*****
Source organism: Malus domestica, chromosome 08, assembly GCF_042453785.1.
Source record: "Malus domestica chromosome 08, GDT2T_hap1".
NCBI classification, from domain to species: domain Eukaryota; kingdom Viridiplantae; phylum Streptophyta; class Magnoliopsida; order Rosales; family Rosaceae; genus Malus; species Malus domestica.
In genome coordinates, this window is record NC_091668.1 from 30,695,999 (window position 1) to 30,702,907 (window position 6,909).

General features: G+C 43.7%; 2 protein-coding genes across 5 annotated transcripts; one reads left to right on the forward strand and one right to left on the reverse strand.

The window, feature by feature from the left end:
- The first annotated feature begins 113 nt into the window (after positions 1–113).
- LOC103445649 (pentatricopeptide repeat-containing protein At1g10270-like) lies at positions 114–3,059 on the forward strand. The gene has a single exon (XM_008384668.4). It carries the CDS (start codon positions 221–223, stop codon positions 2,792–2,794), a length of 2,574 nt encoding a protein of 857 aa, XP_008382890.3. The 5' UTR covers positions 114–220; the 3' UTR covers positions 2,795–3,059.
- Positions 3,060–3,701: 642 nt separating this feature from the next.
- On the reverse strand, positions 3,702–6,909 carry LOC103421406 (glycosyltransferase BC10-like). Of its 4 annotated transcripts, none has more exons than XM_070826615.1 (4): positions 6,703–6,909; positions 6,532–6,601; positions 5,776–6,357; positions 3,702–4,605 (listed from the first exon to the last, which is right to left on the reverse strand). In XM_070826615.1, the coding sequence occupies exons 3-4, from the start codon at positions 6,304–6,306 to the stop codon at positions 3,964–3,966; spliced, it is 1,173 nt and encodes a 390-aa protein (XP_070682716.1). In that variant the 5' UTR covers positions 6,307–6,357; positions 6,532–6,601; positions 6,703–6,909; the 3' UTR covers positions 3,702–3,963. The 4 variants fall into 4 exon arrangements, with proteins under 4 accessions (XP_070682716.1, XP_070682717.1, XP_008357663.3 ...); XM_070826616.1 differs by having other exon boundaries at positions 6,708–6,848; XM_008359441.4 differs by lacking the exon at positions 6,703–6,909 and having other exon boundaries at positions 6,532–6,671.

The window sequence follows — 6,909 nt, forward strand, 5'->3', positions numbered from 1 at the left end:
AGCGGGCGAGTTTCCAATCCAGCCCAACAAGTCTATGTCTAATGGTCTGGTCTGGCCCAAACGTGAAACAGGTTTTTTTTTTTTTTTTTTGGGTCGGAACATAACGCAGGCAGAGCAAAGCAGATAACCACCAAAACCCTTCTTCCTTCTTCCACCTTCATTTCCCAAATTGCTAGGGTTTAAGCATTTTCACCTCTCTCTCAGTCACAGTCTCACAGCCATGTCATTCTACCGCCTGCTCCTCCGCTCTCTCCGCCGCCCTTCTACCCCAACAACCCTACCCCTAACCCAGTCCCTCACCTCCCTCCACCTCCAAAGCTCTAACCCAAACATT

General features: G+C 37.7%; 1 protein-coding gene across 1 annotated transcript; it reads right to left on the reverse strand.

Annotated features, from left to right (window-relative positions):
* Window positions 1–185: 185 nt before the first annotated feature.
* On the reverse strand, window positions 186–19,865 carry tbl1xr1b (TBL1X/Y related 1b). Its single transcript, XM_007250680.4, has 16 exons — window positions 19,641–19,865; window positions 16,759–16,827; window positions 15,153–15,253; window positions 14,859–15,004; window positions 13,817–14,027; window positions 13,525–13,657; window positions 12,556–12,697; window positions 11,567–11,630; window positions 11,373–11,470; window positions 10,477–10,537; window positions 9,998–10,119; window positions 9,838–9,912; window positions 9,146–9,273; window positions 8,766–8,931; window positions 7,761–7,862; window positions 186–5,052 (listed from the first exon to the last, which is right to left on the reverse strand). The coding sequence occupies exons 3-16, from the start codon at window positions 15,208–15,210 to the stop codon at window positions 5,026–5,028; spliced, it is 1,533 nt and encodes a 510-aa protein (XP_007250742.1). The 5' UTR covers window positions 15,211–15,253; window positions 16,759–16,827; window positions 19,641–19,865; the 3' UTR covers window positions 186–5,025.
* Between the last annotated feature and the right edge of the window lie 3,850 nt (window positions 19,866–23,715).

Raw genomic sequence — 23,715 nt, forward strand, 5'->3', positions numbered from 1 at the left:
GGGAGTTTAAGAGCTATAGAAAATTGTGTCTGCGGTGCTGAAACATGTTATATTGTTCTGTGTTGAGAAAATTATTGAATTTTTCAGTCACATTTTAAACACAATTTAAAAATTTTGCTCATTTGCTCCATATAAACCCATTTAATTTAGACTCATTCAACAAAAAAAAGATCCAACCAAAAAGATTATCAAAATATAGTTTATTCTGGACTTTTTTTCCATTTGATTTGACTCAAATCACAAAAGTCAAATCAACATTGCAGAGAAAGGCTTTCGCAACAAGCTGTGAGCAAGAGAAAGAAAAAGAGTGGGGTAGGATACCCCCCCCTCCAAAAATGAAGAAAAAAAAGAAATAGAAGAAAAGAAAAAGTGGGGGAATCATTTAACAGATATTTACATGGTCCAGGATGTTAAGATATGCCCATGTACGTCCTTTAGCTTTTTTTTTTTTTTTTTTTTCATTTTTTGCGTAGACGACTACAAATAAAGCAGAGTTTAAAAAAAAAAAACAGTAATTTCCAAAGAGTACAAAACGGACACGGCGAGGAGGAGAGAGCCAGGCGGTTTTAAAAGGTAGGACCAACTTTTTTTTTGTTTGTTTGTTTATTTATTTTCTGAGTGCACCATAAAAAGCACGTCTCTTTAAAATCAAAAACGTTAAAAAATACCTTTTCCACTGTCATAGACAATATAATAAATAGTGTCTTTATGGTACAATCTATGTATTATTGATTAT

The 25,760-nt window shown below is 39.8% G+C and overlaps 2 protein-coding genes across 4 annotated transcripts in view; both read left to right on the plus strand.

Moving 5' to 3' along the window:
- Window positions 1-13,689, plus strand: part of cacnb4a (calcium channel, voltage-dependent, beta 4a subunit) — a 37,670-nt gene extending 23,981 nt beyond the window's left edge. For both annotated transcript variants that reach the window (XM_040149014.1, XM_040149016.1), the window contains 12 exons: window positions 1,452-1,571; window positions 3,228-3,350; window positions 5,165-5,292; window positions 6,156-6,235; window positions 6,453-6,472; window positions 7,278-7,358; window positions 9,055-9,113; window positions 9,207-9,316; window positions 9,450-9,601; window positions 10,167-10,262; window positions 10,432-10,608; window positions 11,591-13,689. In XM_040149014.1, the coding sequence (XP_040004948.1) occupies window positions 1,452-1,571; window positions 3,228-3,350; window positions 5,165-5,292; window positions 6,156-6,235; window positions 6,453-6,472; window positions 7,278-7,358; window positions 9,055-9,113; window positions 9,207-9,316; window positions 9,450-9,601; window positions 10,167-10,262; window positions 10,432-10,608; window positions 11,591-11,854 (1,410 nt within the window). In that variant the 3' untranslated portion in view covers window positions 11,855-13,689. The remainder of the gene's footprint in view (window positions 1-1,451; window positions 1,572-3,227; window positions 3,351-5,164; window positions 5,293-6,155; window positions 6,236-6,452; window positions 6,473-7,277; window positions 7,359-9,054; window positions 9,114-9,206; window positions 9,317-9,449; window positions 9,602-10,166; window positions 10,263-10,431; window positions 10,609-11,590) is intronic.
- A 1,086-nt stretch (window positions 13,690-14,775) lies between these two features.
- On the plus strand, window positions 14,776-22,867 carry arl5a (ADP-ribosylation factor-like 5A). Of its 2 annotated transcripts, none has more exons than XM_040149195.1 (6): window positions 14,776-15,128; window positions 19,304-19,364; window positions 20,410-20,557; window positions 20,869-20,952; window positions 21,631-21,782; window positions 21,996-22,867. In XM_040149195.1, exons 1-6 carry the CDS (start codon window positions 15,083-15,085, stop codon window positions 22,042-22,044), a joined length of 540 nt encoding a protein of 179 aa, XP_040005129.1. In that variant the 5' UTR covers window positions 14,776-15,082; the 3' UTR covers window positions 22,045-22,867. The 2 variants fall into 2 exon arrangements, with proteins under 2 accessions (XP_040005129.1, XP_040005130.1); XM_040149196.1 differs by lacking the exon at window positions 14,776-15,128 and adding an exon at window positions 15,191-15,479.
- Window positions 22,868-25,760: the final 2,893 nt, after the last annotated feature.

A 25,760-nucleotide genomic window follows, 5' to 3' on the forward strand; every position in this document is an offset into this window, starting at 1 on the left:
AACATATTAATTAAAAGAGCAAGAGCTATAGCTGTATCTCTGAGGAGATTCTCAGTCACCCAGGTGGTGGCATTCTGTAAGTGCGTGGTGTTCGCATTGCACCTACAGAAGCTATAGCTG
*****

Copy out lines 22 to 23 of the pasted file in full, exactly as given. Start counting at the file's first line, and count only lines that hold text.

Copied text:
- Window positions 1-13,689, plus strand: part of cacnb4a (calcium channel, voltage-dependent, beta 4a subunit) — a 37,670-nt gene extending 23,981 nt beyond the window's left edge. For both annotated transcript variants that reach the window (XM_040149014.1, XM_040149016.1), the window contains 12 exons: window positions 1,452-1,571; window positions 3,228-3,350; window positions 5,165-5,292; window positions 6,156-6,235; window positions 6,453-6,472; window positions 7,278-7,358; window positions 9,055-9,113; window positions 9,207-9,316; window positions 9,450-9,601; window positions 10,167-10,262; window positions 10,432-10,608; window positions 11,591-13,689. In XM_040149014.1, the coding sequence (XP_040004948.1) occupies window positions 1,452-1,571; window positions 3,228-3,350; window positions 5,165-5,292; window positions 6,156-6,235; window positions 6,453-6,472; window positions 7,278-7,358; window positions 9,055-9,113; window positions 9,207-9,316; window positions 9,450-9,601; window positions 10,167-10,262; window positions 10,432-10,608; window positions 11,591-11,854 (1,410 nt within the window). In that variant the 3' untranslated portion in view covers window positions 11,855-13,689. The remainder of the gene's footprint in view (window positions 1-1,451; window positions 1,572-3,227; window positions 3,351-5,164; window positions 5,293-6,155; window positions 6,236-6,452; window positions 6,473-7,277; window positions 7,359-9,054; window positions 9,114-9,206; window positions 9,317-9,449; window positions 9,602-10,166; window positions 10,263-10,431; window positions 10,609-11,590) is intronic.
- A 1,086-nt stretch (window positions 13,690-14,775) lies between these two features.